Each painted design has its own unique characteristics to entice the viewer to remember or see a special time or place in nature. The artwork starts with the selection of a special piece of art glass (uroboros is the name of the glass I use), relying on the grain and character of the glass. Through painting, a landscape is developed from the mood of the glass and the paint.
The palette consists of a variety of colors. Each color is made from pre-mixed powder paint. This mixture is composed of the same ingredients used in the making of the glass. A special oil is mixed with the powder to create a usable consistency. The paint is then applied in any number of ways – knives, brushes, sponges, and pens. The depth and intensity of the color is strengthened with many layers of paint. After each layer is applied the painting is fired in a kiln at 1,300 degrees. This process makes the paint permanently fixed to the glass.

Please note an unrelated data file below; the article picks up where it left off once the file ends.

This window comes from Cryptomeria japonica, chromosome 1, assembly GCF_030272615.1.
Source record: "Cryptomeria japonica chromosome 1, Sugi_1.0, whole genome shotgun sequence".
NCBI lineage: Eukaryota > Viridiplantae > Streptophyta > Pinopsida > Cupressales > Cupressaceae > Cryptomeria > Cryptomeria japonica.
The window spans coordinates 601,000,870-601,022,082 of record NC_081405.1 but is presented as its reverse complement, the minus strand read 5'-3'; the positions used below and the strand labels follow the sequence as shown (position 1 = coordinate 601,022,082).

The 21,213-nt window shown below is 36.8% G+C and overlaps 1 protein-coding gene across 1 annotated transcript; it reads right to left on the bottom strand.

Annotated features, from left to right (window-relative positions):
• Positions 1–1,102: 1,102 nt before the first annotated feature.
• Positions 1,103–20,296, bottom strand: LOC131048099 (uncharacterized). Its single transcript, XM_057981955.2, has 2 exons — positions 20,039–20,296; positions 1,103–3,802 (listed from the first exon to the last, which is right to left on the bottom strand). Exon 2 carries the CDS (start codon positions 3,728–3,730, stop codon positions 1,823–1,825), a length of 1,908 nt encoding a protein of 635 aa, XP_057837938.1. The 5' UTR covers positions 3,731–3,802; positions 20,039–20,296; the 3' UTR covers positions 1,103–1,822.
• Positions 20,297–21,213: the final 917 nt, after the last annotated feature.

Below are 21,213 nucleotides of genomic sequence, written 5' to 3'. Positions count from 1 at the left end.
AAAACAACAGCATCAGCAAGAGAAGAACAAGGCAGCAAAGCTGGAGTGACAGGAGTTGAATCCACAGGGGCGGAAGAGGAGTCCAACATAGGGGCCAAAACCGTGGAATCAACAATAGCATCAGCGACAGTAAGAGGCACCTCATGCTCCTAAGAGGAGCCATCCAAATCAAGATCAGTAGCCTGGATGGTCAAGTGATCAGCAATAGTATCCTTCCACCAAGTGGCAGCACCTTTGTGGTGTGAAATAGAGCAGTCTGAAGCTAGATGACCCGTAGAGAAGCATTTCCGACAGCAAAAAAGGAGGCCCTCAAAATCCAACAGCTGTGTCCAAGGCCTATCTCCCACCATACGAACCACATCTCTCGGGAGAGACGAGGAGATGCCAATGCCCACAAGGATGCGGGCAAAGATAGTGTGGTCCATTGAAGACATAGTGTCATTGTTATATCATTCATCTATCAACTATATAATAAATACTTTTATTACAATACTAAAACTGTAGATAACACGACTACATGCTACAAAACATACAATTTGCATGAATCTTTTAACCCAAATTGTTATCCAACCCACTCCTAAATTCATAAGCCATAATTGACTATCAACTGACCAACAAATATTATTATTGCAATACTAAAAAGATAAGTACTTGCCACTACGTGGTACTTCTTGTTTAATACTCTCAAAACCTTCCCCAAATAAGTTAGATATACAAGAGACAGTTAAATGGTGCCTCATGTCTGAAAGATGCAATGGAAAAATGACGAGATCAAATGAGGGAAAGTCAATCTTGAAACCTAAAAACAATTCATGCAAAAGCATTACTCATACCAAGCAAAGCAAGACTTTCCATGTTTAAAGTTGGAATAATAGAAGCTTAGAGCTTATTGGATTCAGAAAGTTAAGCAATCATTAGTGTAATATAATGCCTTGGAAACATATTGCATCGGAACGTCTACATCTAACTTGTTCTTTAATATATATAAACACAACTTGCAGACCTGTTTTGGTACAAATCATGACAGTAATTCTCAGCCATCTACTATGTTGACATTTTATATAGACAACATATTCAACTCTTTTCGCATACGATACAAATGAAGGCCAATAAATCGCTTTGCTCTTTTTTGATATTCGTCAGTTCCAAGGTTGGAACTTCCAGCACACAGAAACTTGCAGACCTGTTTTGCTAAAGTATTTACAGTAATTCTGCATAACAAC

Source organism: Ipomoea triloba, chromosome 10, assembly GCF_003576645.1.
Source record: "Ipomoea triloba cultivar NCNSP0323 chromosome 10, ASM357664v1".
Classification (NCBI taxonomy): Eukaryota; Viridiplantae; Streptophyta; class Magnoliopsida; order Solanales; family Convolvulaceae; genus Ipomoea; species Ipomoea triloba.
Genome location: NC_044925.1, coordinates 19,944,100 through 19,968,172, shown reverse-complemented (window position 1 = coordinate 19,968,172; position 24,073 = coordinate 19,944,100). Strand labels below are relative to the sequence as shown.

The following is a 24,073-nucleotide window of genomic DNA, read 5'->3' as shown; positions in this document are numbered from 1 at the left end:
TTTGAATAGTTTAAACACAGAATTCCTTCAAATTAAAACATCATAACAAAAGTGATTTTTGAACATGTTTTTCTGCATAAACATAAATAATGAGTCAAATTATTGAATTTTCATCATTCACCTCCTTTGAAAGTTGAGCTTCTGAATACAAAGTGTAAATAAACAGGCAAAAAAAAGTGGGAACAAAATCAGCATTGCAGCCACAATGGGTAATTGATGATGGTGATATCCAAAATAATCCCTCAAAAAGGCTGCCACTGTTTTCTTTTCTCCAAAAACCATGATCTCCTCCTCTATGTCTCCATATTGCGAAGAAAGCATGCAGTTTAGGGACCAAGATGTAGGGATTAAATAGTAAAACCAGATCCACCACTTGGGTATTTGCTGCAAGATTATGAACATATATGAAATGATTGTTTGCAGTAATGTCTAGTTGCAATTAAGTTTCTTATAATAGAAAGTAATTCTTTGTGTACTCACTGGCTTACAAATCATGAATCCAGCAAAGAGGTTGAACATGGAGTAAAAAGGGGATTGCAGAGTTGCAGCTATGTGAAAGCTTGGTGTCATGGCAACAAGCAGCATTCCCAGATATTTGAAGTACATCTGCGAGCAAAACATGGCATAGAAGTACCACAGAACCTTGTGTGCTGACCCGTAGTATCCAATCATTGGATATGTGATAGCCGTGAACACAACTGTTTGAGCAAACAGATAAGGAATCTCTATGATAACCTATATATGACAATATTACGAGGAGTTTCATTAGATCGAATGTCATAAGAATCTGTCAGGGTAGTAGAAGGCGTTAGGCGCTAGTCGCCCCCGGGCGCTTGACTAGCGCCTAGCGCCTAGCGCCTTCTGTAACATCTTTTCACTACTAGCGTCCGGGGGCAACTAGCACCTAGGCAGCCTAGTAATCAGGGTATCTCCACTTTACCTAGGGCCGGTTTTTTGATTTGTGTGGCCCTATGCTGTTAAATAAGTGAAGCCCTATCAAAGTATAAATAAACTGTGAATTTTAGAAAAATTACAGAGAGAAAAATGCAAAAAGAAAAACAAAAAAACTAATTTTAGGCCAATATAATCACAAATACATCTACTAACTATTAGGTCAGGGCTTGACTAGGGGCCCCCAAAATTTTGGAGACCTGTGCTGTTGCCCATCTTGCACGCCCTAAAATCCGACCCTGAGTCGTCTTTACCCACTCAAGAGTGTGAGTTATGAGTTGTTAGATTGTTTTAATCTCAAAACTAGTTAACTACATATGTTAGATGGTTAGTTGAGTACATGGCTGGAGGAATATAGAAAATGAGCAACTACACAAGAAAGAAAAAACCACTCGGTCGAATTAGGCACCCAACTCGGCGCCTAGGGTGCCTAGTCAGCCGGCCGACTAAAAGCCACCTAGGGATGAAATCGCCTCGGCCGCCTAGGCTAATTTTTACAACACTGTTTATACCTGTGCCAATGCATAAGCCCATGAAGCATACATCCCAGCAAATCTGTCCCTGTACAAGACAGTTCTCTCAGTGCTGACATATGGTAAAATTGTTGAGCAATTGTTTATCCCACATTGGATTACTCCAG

Although this process of applying paint to the surface of glass seems new and unusual it is, in fact, a very old technique. This technique has been used in many of the cathedrals around the world and can be found in many old buildings. It is a technique that has not been used a lot in recent years and is just now experiencing a “rebirth” through the skilled hands of artists such as myself.
My personal approach to glass has been developed and reinforced through my interest in drawing. While much of my past 30 thirty years has been devoted to teaching art to junior high students drawing has been the primary avocation in my lifetime of art. In turn, I have applied many styles that are used toward a unique technique in this medium. Each of my paintings is truly one-of-a-kind. No prints of your piece will ever be made.